What does, is that this decision by Australia's classification board to allow Aliens Vs Predator into our country with an MA15+ rating -- our highest one -- highlights the inconsistency I referred to in my previous post, demonstrating precisely how random it appears to be and how some games can get through fine, while others can't or get edited to a ridiculous state. The fact that it happened so soon after Left 4 Dead 2's joke of a situation only exacerbates the problem, and reflects upon Valve's edited game -- arguably more popular than AVP will be -- in a more significant way than the original banning did. One glance at both games, side by side, makes the differences between the two pretty clear, but to prove the point the pictures I have included in this post show you everything you need to see to understand what I am talking about. Aliens Vs Predator is clearly the more brutal game, so the fact we will be getting it completely unedited while Left 4 Dead 2 looks like a poorly made Nintendo 64 game is bizarre. The inconsistency is a joke and looks like it will continue into 2010.

The good news is, a discussion paper has recently been released to obtain public opinion on whether Australia needs an R18+ rating or not; the bad news is that regardless of this paper's outcome, a decision on the rating is still a fair way off, meaning there is every chance more games will be in the spotlight for their inevitable refused classification status. On a personal level, I am awaiting the day that it does involve a game I'm eager to play, but on an objective level, it appears the situation is only going to get worse before it gets better. As someone who enjoys watching the progress of the videogame medium as it continually matures, that is one seriously daunting prospect.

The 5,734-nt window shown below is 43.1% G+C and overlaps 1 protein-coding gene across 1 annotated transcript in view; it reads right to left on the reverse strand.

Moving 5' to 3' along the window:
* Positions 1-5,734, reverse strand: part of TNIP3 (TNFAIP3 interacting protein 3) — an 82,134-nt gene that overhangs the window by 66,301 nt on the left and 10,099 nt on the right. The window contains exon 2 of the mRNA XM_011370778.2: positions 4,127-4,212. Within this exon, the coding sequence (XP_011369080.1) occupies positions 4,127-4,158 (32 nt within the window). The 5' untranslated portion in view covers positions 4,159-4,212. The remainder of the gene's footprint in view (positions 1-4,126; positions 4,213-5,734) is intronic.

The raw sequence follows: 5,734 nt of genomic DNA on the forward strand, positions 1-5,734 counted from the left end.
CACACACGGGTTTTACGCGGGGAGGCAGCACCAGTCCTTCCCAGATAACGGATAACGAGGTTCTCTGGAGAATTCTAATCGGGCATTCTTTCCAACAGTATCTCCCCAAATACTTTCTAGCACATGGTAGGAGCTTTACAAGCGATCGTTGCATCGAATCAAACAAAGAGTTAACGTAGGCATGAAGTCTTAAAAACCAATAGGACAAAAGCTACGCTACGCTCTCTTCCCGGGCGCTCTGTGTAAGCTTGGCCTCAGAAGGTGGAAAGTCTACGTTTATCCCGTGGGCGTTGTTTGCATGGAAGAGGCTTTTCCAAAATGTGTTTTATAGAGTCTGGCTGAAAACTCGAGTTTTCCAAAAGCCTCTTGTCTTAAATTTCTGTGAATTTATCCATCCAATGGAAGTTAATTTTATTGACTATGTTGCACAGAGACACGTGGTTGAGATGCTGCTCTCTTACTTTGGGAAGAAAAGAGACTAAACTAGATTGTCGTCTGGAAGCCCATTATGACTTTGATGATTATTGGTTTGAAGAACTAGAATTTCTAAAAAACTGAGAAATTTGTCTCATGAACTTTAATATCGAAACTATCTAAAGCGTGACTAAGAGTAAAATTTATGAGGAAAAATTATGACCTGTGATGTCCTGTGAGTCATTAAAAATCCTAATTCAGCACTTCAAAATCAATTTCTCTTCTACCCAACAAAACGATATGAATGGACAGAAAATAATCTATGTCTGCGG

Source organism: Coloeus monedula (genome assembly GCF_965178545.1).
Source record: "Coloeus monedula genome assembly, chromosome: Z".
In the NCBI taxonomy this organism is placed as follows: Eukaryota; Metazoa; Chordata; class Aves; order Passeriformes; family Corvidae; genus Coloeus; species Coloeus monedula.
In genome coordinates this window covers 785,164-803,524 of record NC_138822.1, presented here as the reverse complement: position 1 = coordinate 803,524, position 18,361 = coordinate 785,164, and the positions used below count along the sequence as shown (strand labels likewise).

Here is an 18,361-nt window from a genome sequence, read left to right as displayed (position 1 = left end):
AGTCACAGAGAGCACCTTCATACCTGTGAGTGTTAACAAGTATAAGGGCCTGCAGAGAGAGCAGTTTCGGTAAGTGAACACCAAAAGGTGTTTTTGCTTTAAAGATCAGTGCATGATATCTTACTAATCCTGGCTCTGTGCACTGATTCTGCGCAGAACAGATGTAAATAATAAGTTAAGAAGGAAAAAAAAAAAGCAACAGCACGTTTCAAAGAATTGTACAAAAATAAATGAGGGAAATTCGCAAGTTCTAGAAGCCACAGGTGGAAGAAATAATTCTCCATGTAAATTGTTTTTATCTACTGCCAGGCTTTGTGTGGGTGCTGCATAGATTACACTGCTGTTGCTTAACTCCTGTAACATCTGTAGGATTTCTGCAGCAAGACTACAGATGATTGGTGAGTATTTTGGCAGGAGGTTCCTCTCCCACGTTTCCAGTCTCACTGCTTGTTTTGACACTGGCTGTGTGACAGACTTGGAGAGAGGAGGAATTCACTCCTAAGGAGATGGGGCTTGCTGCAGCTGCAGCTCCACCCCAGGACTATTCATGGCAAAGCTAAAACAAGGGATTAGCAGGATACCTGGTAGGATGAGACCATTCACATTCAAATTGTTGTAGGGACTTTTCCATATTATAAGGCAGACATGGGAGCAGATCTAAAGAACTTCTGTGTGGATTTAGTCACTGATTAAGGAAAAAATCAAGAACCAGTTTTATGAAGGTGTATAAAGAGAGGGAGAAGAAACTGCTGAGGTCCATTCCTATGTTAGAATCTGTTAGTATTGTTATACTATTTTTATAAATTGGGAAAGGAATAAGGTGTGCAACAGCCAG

9 comments:

Michelle said...

I have to say I can't imagine playing Left 4 Dead 2 without the little details you've mentioned. Reading about the controversy about the classification online I couldn't always follow the train of thought but now I've experienced the game at some length, I think what Austrailian gamers have been put through in the last year alone has been appalling.

Steven O'Dell said...

Michelle -- yeah it's not ideal, that's for sure. Still, for the most part we do get to play the games that the majority of people may want to, so it's not all bad. Left 4 Dead 2 might be the biggest game in terms of popularity to be affected, but it is also the exception rather than the rule. Prior to it, Fallout 3 last year was a big one but was released unedited (in terms of violence) after Morphine was changed to Med-X; otherwise, generally speaking, the games affected are the lesser known ones, hence why the drama hasn't concerned me. Yet...

I just wish the inconsistency would stop. All it's doing is making things worse.

Dithymia said...